How to Report Class Action Payments for Stocks

About once a month I receive an "invitation" to participate in a class action suit over some investment I own or had owned in the past. Because
it's so easy nowadays to do an online search of past purchase and sale transactions from the two brokerage firms I'm with I usually can't resist looking up the required data and sending in a claim.
About half of those claims pay off, some for only ten to twenty dollars, but a few have paid me much higher amounts. The remainder get me nothing, often because my share is less than ten dollars and is ineligible for payment per the terms of the suit.
When it comes to tax time I've been reporting those payments as long term capital gains because they are always received more than six months after I purchased the relevant investment.
Am I reporting them correctly?
Thanks folks,
Jeff
--
Jeffry Wisnia
(W1BSV + Brass Rat '57 EE)
  Click to see the full signature.
Add pictures here
<% if( /^image/.test(type) ){ %>
<% } %>
<%-name%>
Add image file
Upload
On Tuesday, August 8, 2017 at 8:35:14 PM UTC-4, Jeff Wisnia wrote:

Perhaps. Technically, any proceeds are a return of capital. If you still own the stock, you decrease your cost basis by the amount received. If you've sold the stock, you report the proceeds as either a short-term or long-term capital gain, depending on how long it's been since you purchased the stock. Note that long-term capital gains require more than one year of ownership, not six months.
Ira Smilovitz, EA
--
<< ------------------------------------------------------- >>
<< The foregoing was not intended or written to be used, >>
  Click to see the full signature.
Add pictures here
<% if( /^image/.test(type) ){ %>
<% } %>
<%-name%>
Add image file
Upload
Thanks Ira. It looks like I guessed right with the long term capital gain choice. I've never still owned the relevant stock in any class action suit I've entered into and it's always been at least a year before I receive any payments, sometimes as much as three or four years after I respond to and become a participant in a class action suit.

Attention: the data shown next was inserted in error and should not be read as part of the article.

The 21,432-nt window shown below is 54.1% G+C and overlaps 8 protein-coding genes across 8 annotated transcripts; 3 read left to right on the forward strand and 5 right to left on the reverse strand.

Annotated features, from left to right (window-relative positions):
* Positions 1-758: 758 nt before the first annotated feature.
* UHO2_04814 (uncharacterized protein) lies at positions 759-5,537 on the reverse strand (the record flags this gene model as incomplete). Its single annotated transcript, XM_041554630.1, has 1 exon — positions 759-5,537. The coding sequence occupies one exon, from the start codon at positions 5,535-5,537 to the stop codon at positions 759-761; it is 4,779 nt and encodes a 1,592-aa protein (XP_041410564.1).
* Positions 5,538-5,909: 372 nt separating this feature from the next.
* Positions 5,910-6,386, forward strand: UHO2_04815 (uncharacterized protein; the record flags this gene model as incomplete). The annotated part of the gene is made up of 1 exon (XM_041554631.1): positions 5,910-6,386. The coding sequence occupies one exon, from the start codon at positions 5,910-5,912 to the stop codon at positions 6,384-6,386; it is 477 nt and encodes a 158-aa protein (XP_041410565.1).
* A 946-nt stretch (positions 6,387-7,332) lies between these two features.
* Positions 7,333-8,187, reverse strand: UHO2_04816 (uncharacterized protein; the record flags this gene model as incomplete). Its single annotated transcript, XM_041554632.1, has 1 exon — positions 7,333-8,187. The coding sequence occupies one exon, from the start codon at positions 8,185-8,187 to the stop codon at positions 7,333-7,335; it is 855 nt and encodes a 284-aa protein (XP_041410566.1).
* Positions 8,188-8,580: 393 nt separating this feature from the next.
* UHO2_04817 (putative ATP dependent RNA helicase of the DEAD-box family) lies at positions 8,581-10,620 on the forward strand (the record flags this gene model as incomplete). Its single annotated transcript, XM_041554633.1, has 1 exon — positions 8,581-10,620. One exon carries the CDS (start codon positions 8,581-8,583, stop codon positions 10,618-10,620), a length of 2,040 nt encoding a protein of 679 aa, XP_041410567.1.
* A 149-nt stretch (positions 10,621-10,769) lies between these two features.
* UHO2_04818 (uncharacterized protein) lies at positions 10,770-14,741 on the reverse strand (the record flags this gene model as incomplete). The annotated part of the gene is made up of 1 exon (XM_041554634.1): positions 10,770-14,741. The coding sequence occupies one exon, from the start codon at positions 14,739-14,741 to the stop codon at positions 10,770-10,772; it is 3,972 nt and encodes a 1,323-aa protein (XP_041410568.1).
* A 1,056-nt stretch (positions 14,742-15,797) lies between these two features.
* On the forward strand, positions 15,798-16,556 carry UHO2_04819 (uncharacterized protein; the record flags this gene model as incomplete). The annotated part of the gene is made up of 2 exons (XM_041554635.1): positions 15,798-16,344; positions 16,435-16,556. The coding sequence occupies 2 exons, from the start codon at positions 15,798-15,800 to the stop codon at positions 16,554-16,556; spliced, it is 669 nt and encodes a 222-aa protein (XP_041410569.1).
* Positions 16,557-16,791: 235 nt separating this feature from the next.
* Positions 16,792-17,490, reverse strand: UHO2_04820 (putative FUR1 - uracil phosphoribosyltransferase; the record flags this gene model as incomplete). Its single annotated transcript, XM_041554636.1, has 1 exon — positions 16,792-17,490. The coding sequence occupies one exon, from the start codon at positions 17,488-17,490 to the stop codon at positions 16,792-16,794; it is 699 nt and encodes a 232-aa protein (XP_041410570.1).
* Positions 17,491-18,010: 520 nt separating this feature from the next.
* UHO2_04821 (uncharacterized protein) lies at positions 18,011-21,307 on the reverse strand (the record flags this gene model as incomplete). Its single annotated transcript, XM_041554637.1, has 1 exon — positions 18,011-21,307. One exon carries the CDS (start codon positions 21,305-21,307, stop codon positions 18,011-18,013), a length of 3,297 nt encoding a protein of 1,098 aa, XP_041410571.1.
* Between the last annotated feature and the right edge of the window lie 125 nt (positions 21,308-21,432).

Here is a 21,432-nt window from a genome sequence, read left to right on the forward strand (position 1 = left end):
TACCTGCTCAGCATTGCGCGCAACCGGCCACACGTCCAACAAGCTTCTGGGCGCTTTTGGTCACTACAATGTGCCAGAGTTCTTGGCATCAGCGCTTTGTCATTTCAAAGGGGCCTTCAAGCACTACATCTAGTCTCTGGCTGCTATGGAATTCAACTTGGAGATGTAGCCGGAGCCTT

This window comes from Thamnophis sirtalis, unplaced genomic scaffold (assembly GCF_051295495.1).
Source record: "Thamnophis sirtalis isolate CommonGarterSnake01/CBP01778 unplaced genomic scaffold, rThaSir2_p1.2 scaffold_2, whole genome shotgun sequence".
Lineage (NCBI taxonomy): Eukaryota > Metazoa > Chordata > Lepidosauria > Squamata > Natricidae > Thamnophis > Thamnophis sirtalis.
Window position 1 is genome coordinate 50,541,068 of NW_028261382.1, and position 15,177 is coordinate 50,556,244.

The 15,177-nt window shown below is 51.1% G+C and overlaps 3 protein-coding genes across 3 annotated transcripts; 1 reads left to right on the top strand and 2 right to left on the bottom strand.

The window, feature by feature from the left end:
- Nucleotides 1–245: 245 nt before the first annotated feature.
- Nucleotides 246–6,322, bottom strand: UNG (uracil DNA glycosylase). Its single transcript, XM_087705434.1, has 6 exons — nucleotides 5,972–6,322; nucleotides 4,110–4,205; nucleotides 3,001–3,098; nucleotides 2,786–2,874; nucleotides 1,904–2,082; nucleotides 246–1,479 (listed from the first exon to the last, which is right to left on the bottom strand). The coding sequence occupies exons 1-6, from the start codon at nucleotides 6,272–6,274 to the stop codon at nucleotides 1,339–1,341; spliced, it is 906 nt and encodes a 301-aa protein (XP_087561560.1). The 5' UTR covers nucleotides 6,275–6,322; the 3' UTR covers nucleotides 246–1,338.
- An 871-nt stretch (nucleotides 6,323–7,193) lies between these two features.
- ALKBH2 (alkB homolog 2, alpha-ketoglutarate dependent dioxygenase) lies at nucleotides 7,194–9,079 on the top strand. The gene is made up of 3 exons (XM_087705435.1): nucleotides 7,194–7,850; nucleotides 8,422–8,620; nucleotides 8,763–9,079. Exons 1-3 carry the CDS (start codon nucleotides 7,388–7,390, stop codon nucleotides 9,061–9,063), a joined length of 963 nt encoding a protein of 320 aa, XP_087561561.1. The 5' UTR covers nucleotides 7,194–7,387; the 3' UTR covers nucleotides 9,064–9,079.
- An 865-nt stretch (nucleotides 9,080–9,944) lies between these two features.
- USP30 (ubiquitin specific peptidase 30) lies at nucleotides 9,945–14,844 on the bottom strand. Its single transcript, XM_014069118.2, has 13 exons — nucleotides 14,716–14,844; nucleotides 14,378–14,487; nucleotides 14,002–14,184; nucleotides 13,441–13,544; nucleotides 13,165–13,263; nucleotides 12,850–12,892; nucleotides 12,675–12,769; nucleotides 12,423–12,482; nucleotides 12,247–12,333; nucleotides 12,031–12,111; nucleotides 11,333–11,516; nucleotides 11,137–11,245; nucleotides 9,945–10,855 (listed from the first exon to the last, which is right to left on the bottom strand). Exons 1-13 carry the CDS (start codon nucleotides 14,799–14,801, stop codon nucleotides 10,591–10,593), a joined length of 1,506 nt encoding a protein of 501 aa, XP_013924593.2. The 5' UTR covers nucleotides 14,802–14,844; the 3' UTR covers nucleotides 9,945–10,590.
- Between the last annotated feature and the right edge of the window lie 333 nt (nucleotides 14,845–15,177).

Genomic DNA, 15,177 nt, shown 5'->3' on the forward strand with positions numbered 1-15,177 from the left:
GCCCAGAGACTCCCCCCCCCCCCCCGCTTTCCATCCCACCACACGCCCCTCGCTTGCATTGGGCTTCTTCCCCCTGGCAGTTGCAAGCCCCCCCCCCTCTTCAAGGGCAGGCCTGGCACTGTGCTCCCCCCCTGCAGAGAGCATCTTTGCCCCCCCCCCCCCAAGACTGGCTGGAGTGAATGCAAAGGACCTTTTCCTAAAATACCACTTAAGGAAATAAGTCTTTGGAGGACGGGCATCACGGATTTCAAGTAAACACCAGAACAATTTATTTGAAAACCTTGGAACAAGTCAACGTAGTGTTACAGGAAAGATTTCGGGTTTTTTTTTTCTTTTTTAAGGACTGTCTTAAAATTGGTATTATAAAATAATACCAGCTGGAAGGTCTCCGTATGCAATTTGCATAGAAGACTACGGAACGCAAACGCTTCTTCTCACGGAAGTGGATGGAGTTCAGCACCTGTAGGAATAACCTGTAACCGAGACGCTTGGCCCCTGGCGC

Jeff
ira smilovitz wrote:

--
<< ------------------------------------------------------- >>
<< The foregoing was not intended or written to be used, >>
  Click to see the full signature.
Add pictures here
<% if( /^image/.test(type) ){ %>
<% } %>
<%-name%>
Add image file
Upload

If you never owned the stock, how can it be a capital gain? A capital gain is the profit you make from selling something for more than you paid for it. If you never bought it you never sold it, so you don't have a gain.
--
Barry Margolin
Arlington, MA
  Click to see the full signature.
Add pictures here
<% if( /^image/.test(type) ){ %>
<% } %>
<%-name%>
Add image file
Upload
On Thursday, August 10, 2017 at 12:09:42 PM UTC-4, Barry Margolin wrote:

"...never still owned..." = "...once owned, but not now..."
Ira Smilovitz, EA
--
<< ------------------------------------------------------- >>
<< The foregoing was not intended or written to be used, >>
  Click to see the full signature.
Add pictures here
<% if( /^image/.test(type) ){ %>
<% } %>
<%-name%>
Add image file
Upload
ira smilovitz wrote:

Right you are Ira. I don't think I would have gotten unsolicited information about a class action suit mailed to me unless I'd owned (or maybe still own) the stock in question.
Jeff
Add pictures here
<% if( /^image/.test(type) ){ %>
<% } %>
<%-name%>
Add image file
Upload

BeanSmart.com is a site by and for consumers of financial services and advice. We are not affiliated with any of the banks, financial services or software manufacturers discussed here. All logos and trade names are the property of their respective owners.

Tax and financial advice you come across on this site is freely given by your peers and professionals on their own time and out of the kindness of their hearts. We can guarantee neither accuracy of such advice nor its applicability for your situation. Simply put, you are fully responsible for the results of using information from this site in real life situations.